Take a moment to think about what the return of the sun means to you. The return of the light meant many things to different cultures. How does it affect you, and your loved ones?
4) Have a Feast
Twelfth Night was a final frenzy of feasting, drinking ale and often-raucous merry making before the community returned to its daily working grind for the rest of the winter. Honor this ancient custom by hosting a feast of your own. Serve comfort food like hearty soups and homemade bread along with a bowl of wassail for good measure.
5) Sing Carols
Singing carols during the 12 Days of Yule goes hand in hand with wassailing and was something widely done. So, for Twelfth Night, consider starting a holiday sing-along. Not your thing? How about creating a playlist of wassailing songs to play in the background. Here are a few of my favorites.
- Gloucestershire Wassail (Loreena McKennitt version)
- Carol of the Bells
- Jolly Wassel bowl, lyrics
- Do You Hear What I Hear (Bing Crosby Version)
- Here We Come A Wassailing
- Ring Out Solstice Bells (Jethro Tull)
- I believe in Father Christmas (Greg Lake) (also known as “I believe in pie at Yuletide”)
- In Dulci Jubilo (Mike Oldfield)
- Hallelujah (Leonard Cohen)
6) Honor Your Ancestors
In the earliest times, it is likely that Yule was a feast for the dead. An occasion to honor your ancestors, who were thought to be vital for luck as well as the well-being of the livestock and family.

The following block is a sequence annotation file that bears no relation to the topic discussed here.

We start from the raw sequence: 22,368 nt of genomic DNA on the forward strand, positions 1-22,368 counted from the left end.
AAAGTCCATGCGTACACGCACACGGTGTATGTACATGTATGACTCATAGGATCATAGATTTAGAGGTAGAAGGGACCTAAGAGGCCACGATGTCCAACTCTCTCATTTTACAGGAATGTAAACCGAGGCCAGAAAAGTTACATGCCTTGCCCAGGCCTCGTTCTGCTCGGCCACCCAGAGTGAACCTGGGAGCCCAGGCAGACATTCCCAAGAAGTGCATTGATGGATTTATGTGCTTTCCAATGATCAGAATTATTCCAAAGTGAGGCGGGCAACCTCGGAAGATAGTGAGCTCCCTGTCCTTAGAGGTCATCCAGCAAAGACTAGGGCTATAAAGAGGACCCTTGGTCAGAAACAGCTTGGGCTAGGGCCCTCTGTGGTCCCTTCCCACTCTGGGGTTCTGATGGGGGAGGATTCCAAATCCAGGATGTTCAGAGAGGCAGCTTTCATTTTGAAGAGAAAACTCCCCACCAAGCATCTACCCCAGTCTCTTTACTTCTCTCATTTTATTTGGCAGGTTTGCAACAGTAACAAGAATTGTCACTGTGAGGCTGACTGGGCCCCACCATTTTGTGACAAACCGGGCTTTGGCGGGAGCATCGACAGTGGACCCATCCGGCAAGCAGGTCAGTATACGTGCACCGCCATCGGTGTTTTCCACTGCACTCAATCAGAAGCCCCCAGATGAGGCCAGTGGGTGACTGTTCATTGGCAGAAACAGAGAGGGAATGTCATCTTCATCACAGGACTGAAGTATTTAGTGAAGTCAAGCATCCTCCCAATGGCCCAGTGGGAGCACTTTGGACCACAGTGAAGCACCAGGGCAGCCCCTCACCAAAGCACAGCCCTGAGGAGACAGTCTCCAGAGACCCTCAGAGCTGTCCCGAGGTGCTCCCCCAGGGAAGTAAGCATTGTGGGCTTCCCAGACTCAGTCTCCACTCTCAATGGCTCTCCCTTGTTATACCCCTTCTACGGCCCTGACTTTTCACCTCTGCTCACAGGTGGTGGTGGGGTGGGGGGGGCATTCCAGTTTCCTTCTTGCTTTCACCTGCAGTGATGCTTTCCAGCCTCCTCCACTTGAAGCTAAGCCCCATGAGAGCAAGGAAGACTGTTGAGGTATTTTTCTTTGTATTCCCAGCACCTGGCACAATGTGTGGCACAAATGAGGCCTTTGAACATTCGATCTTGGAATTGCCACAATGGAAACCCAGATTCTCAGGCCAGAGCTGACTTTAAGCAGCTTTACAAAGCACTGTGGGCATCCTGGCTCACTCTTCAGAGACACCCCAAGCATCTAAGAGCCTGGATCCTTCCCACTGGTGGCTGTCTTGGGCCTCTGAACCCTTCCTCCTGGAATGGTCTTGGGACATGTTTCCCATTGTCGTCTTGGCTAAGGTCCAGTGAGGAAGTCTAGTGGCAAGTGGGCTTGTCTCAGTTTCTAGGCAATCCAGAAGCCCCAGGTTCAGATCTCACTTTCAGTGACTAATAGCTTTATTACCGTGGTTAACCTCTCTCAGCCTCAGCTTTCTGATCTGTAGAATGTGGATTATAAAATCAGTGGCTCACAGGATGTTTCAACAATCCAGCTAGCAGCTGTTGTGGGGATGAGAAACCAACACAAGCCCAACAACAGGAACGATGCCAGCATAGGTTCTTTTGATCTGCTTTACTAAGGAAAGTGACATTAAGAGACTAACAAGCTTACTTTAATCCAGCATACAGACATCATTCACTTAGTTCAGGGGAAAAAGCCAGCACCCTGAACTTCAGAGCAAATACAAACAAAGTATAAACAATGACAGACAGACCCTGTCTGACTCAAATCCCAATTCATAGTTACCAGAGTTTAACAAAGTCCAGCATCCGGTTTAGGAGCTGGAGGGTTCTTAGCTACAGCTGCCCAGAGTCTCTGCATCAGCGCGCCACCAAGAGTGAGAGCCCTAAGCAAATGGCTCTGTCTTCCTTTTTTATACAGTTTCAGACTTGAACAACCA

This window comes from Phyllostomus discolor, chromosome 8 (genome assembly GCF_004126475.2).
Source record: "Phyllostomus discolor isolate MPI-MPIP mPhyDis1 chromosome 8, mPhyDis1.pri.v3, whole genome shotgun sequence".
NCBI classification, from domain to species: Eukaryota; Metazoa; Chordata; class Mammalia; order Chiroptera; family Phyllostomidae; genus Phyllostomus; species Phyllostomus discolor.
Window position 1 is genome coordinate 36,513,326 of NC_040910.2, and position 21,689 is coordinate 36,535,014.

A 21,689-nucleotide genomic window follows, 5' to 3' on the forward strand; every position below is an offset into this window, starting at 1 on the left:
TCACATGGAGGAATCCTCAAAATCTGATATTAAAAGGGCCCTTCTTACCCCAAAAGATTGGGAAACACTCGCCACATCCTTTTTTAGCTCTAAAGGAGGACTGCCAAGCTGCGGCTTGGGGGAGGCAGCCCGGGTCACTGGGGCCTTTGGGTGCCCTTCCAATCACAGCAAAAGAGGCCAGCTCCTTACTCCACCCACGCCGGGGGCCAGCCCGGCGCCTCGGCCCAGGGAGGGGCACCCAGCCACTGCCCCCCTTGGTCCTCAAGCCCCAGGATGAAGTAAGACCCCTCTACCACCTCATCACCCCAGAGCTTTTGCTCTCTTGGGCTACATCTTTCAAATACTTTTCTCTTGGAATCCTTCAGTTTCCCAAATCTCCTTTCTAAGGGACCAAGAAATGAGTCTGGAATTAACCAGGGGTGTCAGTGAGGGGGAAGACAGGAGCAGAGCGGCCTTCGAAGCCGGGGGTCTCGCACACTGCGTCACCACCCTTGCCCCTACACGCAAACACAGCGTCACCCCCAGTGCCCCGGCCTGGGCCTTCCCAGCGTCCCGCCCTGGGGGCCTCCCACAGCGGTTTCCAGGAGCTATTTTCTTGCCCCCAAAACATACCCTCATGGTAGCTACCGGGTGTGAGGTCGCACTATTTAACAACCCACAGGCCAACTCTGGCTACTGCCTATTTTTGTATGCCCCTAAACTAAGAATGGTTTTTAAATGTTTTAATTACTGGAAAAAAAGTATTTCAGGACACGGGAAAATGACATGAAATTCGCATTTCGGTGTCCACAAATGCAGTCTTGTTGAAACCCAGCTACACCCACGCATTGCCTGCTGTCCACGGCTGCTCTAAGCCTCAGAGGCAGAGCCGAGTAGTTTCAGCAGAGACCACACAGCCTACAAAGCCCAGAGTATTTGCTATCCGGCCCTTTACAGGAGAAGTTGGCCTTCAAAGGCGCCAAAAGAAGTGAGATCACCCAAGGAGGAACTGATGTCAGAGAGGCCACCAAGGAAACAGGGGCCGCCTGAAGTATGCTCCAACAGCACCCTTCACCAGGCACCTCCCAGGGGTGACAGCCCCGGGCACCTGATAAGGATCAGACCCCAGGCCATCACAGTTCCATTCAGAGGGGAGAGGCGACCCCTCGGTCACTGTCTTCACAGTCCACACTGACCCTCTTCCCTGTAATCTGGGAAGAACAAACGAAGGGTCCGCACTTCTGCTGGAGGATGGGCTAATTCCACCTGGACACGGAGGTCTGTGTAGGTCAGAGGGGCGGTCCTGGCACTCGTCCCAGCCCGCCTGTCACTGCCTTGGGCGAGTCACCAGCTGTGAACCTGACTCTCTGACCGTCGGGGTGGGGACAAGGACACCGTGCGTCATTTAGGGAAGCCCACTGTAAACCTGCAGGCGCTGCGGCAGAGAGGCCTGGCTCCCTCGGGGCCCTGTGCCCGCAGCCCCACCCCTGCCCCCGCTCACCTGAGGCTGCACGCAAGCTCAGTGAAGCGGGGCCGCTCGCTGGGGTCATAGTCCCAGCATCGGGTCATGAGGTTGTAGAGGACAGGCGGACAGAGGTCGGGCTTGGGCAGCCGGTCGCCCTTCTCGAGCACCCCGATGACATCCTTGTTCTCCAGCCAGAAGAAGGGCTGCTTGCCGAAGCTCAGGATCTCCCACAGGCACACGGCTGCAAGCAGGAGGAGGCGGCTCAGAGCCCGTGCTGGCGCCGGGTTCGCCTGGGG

The easiest way to honor your ancestors is to set up a simple altar.
- Set up the area in a way that pleases you. It can be as simple or as elaborate as you wish to make it. Consider your ancestral lineages, cultural traditions and indigenous systems of thought while setting up your altar. How do you align yourself with the elements? How do they influence your spirituality?
- Create a “spirit altar” to honor the deceased members of your family or others who have passed on. Place photos, heirlooms and other mementos on the altar, along with several votive candles. Light the candles in memory of the people you honor, saying their names aloud and expressing well-wishes. Sit quietly for a while and focus on what you experience. This spirit altar can be created just for Yule or kept year round.
7) Give Gifts
The Yule season, also known as the Winter Solstice, is a time of celebration and gift giving. Though the Yule celebrations are based on ancient traditions, there are many ways to incorporate creativity into your gift-giving this year. On Twelfth Night, start a new tradition of exchanging gifts created with your own hands or inspired by the natural world.